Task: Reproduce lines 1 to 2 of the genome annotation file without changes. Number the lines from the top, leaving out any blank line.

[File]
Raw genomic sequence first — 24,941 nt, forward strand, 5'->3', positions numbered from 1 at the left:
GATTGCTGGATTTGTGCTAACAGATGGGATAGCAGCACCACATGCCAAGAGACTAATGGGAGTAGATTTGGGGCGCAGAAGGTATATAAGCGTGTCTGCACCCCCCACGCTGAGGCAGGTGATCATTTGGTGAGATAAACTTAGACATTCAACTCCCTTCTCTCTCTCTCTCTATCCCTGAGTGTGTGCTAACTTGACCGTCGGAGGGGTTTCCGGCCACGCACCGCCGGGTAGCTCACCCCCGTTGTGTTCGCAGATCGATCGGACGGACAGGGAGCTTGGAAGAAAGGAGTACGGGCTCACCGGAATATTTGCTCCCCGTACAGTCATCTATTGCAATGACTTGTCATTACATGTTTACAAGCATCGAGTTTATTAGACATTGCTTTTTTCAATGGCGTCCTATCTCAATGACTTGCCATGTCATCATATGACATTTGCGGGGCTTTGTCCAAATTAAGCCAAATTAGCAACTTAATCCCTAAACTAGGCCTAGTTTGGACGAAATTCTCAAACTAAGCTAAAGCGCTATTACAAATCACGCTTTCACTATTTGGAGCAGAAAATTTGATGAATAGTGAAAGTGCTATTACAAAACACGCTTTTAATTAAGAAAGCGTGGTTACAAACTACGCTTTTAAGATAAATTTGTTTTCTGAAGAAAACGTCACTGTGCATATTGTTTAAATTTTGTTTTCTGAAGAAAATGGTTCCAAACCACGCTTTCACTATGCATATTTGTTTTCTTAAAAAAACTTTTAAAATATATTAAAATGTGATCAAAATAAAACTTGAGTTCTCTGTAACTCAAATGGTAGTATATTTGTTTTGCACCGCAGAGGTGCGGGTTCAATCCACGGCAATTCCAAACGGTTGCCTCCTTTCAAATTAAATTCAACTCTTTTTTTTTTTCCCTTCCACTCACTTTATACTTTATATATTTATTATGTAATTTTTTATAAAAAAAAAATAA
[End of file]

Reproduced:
Raw genomic sequence first — 24,941 nt, forward strand, 5'->3', positions numbered from 1 at the left:
GATTGCTGGATTTGTGCTAACAGATGGGATAGCAGCACCACATGCCAAGAGACTAATGGGAGTAGATTTGGGGCGCAGAAGGTATATAAGCGTGTCTGCACCCCCCACGCTGAGGCAGGTGATCATTTGGTGAGATAAACTTAGACATTCAACTCCCTTCTCTCTCTCTCTCTATCCCTGAGTGTGTGCTAACTTGACCGTCGGAGGGGTTTCCGGCCACGCACCGCCGGGTAGCTCACCCCCGTTGTGTTCGCAGATCGATCGGACGGACAGGGAGCTTGGAAGAAAGGAGTACGGGCTCACCGGAATATTTGCTCCCCGTACAGTCATCTATTGCAATGACTTGTCATTACATGTTTACAAGCATCGAGTTTATTAGACATTGCTTTTTTCAATGGCGTCCTATCTCAATGACTTGCCATGTCATCATATGACATTTGCGGGGCTTTGTCCAAATTAAGCCAAATTAGCAACTTAATCCCTAAACTAGGCCTAGTTTGGACGAAATTCTCAAACTAAGCTAAAGCGCTATTACAAATCACGCTTTCACTATTTGGAGCAGAAAATTTGATGAATAGTGAAAGTGCTATTACAAAACACGCTTTTAATTAAGAAAGCGTGGTTACAAACTACGCTTTTAAGATAAATTTGTTTTCTGAAGAAAACGTCACTGTGCATATTGTTTAAATTTTGTTTTCTGAAGAAAATGGTTCCAAACCACGCTTTCACTATGCATATTTGTTTTCTTAAAAAAACTTTTAAAATATATTAAAATGTGATCAAAATAAAACTTGAGTTCTCTGTAACTCAAATGGTAGTATATTTGTTTTGCACCGCAGAGGTGCGGGTTCAATCCACGGCAATTCCAAACGGTTGCCTCCTTTCAAATTAAATTCAACTCTTTTTTTTTTTCCCTTCCACTCACTTTATACTTTATATATTTATTATGTAATTTTTTATAAAAAAAAAATAA